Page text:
Equinor Sets Sights on Natural Language Processing With Startup Nesh
Equinor announced that it is investing in a startup called Hello Nesh that is building new software to answer questions and create reports for petroleum engineers. The Norwegian operator is betting that chatbots, or smart assistants, will be as useful in the industrial world as they have proven to be in the consumer world.
Rannfrid Skjervold, the managing director of Equinor Technology Ventures, made the announcement via press release, which did not disclose the cost. “We believe that Nesh’s machine learning, artificial intelligence, and natural language processing (NLP) capabilities could become an integral part of Equinor’s ongoing digitalization effort,” he said in the statement.
Eventually to be rolled out using the software-as-a-service model, the tool’s centerpiece feature is a text-message-like user interface with a back end that connects to relevant data sources such as a company’s enterprise servers or its subscription services. The new funding will be used by the Houston-based startup to bolster its staff and continue the development of the NLP software’s petrotechnical comprehension.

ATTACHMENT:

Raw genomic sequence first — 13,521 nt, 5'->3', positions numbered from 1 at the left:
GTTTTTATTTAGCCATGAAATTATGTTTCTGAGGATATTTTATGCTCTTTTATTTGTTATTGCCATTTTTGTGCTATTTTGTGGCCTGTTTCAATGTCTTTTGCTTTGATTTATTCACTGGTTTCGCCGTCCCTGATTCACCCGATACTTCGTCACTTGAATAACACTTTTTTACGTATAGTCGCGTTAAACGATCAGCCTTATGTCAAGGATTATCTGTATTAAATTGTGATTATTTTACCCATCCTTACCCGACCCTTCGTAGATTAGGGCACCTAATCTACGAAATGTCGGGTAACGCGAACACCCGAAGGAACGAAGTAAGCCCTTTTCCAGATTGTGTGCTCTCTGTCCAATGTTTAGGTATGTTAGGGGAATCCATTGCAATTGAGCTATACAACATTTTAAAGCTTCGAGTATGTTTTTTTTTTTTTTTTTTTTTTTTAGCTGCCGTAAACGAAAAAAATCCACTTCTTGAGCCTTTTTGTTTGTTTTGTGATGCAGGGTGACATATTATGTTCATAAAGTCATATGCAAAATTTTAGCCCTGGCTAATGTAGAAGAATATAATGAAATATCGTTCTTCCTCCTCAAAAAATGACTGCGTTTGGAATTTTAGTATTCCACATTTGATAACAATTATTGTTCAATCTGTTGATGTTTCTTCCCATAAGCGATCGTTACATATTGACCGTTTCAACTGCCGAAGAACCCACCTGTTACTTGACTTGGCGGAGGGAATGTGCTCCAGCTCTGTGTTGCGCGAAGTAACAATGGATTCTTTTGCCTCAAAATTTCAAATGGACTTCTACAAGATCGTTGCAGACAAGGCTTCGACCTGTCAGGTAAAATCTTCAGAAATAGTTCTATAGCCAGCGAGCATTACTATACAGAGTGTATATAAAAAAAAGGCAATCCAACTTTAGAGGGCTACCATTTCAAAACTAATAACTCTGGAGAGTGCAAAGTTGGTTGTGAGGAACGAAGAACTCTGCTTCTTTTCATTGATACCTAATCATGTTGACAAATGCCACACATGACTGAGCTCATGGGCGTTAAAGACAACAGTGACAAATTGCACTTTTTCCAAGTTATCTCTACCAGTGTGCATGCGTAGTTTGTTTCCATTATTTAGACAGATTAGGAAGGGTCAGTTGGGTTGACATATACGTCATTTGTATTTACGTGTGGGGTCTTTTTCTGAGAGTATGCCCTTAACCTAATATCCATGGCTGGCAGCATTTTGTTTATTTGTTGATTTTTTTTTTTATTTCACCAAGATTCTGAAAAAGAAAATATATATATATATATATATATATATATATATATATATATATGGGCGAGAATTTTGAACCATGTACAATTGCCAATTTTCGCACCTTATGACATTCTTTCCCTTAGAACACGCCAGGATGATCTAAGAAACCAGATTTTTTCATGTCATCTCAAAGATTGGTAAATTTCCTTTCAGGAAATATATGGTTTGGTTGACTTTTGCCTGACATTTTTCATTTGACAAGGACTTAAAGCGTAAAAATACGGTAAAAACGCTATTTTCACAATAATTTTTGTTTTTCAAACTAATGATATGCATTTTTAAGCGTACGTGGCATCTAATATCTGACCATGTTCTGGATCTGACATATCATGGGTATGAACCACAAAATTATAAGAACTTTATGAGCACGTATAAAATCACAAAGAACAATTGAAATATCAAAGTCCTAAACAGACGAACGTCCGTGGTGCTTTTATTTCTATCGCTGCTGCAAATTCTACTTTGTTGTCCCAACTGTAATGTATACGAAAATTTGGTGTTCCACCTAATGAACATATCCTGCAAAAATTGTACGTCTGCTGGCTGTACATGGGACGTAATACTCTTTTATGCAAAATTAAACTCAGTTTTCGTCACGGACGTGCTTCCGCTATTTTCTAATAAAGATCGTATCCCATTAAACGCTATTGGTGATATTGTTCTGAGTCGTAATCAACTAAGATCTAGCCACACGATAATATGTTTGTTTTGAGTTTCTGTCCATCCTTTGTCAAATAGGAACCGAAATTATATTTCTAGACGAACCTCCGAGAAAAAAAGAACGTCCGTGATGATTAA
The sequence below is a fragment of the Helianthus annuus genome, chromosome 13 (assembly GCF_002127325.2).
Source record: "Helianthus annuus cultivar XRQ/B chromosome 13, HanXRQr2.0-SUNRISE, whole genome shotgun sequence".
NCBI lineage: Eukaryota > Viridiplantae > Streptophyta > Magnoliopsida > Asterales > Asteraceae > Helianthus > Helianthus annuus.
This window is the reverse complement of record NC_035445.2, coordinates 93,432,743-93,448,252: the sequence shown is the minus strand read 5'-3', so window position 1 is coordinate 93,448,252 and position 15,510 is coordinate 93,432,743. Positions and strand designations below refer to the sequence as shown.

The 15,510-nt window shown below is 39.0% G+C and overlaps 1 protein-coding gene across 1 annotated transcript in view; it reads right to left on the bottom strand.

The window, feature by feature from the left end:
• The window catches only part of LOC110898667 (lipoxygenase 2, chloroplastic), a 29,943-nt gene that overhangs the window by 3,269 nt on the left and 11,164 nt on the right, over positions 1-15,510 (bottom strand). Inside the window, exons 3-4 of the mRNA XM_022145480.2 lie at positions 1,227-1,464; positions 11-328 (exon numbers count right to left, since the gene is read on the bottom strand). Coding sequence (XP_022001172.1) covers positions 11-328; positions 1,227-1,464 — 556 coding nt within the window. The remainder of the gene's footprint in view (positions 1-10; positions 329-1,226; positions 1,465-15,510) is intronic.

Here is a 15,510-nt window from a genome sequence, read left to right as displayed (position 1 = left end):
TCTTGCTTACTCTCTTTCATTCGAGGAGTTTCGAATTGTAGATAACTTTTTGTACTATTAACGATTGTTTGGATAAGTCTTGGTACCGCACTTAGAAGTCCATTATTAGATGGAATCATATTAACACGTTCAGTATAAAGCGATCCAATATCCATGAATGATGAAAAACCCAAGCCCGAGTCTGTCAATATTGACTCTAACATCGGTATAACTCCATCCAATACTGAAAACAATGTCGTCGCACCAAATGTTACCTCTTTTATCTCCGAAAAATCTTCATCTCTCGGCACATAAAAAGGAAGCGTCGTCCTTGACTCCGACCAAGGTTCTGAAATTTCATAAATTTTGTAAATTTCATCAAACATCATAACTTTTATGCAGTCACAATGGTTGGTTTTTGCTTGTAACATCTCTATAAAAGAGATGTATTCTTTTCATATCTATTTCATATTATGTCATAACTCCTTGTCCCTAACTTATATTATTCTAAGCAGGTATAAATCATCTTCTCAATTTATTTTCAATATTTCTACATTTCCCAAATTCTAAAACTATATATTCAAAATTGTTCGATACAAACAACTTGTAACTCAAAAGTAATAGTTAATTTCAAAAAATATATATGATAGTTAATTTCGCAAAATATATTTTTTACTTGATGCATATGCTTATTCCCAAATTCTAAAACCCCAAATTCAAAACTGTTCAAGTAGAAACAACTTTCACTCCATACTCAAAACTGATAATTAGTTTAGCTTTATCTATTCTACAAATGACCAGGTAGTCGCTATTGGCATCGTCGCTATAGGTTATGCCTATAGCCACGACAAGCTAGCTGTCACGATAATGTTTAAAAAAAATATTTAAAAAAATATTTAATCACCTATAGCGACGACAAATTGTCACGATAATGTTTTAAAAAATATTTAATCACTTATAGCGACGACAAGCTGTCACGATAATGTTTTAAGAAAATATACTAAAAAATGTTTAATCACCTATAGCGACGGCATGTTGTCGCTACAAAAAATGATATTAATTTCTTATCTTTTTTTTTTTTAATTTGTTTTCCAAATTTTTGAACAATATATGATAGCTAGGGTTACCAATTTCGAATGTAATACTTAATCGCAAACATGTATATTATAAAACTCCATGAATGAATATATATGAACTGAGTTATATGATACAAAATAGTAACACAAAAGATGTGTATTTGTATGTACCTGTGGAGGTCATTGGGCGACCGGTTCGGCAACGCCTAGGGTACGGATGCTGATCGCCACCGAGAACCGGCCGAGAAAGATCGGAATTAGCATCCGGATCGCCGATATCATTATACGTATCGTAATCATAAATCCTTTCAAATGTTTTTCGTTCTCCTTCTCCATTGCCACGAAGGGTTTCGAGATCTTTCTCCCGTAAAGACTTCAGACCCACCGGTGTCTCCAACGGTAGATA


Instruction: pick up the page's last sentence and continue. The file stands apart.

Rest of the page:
“With Nesh, users can simply ask their technical questions in a conversational way and receive the answers,” said Sidd Gupta, cofounder and chief executive officer of the firm. So far, Nesh reports a tally of more than 100,000 answerable questions. To remove “black box” concerns, the system reveals its audit trail and early users are expected to help train the system with positive or negative reinforcement.
The company said it has been piloting the software with three unnamed oil and gas companies based in North America and in Europe. Nesh has received other funding, including an undisclosed sum from Eunike Ventures, hybrid accelerator-investment firm that has partnered with Equinor to help run such pilots.
This deal also marks the second investment in as many months by a large oil and gas company in chatbot technology. In February, BP announced that it was putting $5 million into the development of a seismic-focused chatbot technology created by Belmont Technology, also Houston-based.
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